Indonesians took part in the annual May 1 demonstrations in Berlin to protest the destruction of their livelihoods by HeidelbergCement. The German cement company denies their new plant will do environmental damage.
The May 1 protests in Berlin are more than a violent free-for-all for angry leftists. In fact, the traditional demonstrations in Germany's capital attract a kaleidoscope of flags representing a welter of causes.
On Monday, the banner-wielding trade unionists, black-clad anarchists, and multi-colored left-wing activists dragging punk-pumping amplifiers were joined by a short, self-assured 41-year-old woman wearing thick gloves, a white face mask, and a pointed straw hat.
Invited by Berlin organization Watch Indonesia, this was Gunarti's first trip outside her country, where she farms rice, corn, and vegetables in the mountainous Kendeng region in central Java.
Cement versus water
Gunarti is a member of the Samin people, an indigenous group that lives beyond the state, follows its own religion, farms without chemical fertilizers, and hasn't paid taxes since Indonesia gained independence in 1945.
But now this secluded livelihood (any food they can't sell themselves only goes as far the local market) is being threatened by HeidelbergCement, the world's second biggest cement producer, which - through Indocement, a company it majority owns - wants to build yet another cement plant in Indonesia, a country of 250 million people currently in the grip of a cement thirst.
Kendeng activists, who have been fighting since 2010 to keep cement production out of a region that was previously protected by conservation laws, say the industrial processes are devastating for the environment. Mountains have to be destroyed to dig the necessary limestone quarries, which disrupt the natural water circulation and therefore the farming in the region.
Gunarti says that half of the 2,700-hectare area that Indocement is about to build on is settled by 50 or 60 farming families, but she says thousands more like her will be affected - entire villages will have to be resettled while farmers are removed from the land.
"I came to Germany to remind people here that this cement will destroy our livelihoods, because we are dependent on the water coming from the Kendeng hills," she told DW, in Javanese through an interpreter. "It's not only the people in the place where they want to build the plant who need the water - all the people in the area are dependent on the many springs in the mountains."
The cement issue (the state-owned firm Semen Indonesia is planning another contentious plant in central Java) has become major news in Indonesia, which is the world's biggest cement producer. This is thanks in part to a series of slightly grueling protests: a few weeks ago, Gunarti and 50 other protesters spent ten days outside the presidential palace in Jakarta with their feet set in cement.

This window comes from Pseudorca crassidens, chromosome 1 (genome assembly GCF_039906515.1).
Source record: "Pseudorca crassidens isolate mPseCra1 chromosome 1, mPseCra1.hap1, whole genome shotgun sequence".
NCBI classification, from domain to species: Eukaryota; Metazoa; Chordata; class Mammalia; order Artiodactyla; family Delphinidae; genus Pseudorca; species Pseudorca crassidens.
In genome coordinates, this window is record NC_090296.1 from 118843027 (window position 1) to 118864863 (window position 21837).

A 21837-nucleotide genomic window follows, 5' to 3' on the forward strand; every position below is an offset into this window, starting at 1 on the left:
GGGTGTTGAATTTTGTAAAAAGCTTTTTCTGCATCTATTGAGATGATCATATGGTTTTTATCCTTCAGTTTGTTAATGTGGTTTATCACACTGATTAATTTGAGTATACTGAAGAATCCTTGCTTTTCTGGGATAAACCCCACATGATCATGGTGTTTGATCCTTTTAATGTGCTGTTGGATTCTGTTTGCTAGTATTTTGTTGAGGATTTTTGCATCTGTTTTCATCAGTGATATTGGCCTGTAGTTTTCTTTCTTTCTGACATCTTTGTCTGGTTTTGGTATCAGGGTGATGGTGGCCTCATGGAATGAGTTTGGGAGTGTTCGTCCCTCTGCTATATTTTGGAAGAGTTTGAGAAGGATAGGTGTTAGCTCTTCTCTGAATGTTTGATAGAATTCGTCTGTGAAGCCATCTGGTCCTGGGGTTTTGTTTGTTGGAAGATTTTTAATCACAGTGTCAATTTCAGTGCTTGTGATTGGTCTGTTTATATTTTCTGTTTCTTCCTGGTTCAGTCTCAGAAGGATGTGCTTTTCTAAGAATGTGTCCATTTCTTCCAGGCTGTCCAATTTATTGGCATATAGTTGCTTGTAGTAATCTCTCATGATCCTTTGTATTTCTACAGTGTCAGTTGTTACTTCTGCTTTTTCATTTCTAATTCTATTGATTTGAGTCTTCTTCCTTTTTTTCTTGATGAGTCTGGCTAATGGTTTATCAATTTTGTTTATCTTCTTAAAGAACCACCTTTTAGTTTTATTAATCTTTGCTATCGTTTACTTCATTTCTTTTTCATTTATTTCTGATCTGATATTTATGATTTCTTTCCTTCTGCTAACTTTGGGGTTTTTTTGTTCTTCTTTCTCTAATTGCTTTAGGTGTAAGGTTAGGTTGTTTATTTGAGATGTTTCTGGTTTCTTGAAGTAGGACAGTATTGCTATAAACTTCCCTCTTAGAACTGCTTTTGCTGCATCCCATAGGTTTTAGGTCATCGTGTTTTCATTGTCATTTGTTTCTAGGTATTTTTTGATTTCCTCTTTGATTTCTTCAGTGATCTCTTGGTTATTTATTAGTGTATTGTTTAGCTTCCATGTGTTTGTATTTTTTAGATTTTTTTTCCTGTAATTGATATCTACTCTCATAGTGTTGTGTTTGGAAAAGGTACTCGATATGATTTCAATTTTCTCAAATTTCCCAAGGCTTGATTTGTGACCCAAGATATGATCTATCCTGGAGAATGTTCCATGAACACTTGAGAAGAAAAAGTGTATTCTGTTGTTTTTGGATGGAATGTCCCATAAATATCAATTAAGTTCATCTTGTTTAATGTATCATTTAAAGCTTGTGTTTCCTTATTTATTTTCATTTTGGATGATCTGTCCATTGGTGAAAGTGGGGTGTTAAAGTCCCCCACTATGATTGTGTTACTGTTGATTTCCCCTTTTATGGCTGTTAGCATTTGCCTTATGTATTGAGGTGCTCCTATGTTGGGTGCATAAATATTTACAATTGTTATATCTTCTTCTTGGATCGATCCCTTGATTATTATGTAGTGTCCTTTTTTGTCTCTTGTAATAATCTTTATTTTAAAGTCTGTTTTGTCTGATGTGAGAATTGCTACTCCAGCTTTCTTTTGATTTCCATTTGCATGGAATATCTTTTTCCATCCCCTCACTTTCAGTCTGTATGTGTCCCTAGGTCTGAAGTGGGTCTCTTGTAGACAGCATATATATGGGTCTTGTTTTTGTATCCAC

Though the farmers, represented by the protest group JMPPK, won a provincial court ruling in 2015, the company and the Indonesian government won a supreme court case on appeal last year, meaning the legal path to building the plant is now clear.
"We don't understand why the facts that were convincing at the first level - which were so obvious - why the judges with the same facts can make another decision," said Gunarti.
HeidelbergCement denies that its new plant will have the impact that Gunarti claims. In a statement published last week, the Baden-Württemberg firm claimed that its new factory had been planned "with great care over several years," and that these painstaking preparations involved "several meetings with local residents, including representatives of the Samin people."
"The planned mining of raw materials for the cement plant has been limited to regions that aren't relevant to the limestone system," the statement read.
"The water supply for local residents will not be affected," it added, because "the water supply of the plant will be covered by surface water, which will be stored in specially installed containment basins. The water will come mainly from rainfall from the rainy season and will be taken from a neighboring river."
The company also claimed that an environmental survey carried out by the government proved that the plant was "ecologically sustainable." But protesters say it was based on incorrect data, and studies undertaken at another Indocement plant suggest that cement plants use up groundwater reserves and result in more harmful nitrates in water supplies.
HeidelbergCement also claims that some 250,000 people living near three of its current Indonesian cement plants were profiting from investments. Gunarti was having none of this: "On the contrary, our livelihoods will be lost if they build the plant," she said. "We have enough to live with our farming, we don't need more than that."
Gunarti is in the middle of touring ten cities in Germany with a documentary about the story, and is set to speak to HeidelbergCement's shareholders at its general assembly in Heidelberg on May 10. "We want to ask them not to invest in something that is destroying our environment and our livelihoods," she said. "We really hope we get a lot of solidarity among the German people for our cause."